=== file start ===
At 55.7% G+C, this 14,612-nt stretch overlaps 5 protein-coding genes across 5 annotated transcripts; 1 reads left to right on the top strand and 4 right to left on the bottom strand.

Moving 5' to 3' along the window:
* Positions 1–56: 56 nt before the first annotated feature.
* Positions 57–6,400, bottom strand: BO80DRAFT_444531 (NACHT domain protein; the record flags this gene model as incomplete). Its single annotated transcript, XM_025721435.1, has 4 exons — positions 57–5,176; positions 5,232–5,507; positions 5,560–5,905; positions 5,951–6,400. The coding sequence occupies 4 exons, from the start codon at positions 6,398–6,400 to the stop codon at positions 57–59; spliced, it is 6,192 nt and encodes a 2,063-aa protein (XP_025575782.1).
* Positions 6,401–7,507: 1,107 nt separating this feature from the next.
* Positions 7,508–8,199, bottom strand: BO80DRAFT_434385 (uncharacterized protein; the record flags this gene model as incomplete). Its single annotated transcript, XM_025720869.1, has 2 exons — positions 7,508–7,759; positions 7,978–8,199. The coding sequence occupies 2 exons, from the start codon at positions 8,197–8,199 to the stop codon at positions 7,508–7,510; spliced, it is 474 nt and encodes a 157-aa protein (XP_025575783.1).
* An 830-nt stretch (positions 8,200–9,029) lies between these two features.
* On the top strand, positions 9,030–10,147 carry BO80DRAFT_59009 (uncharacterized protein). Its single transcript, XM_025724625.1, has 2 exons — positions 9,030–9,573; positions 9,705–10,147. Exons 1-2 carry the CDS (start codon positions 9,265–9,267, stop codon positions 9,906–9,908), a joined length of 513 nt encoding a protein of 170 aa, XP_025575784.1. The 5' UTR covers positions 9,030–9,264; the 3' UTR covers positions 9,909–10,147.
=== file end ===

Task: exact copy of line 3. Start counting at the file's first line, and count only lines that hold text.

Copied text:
* Positions 1–56: 56 nt before the first annotated feature.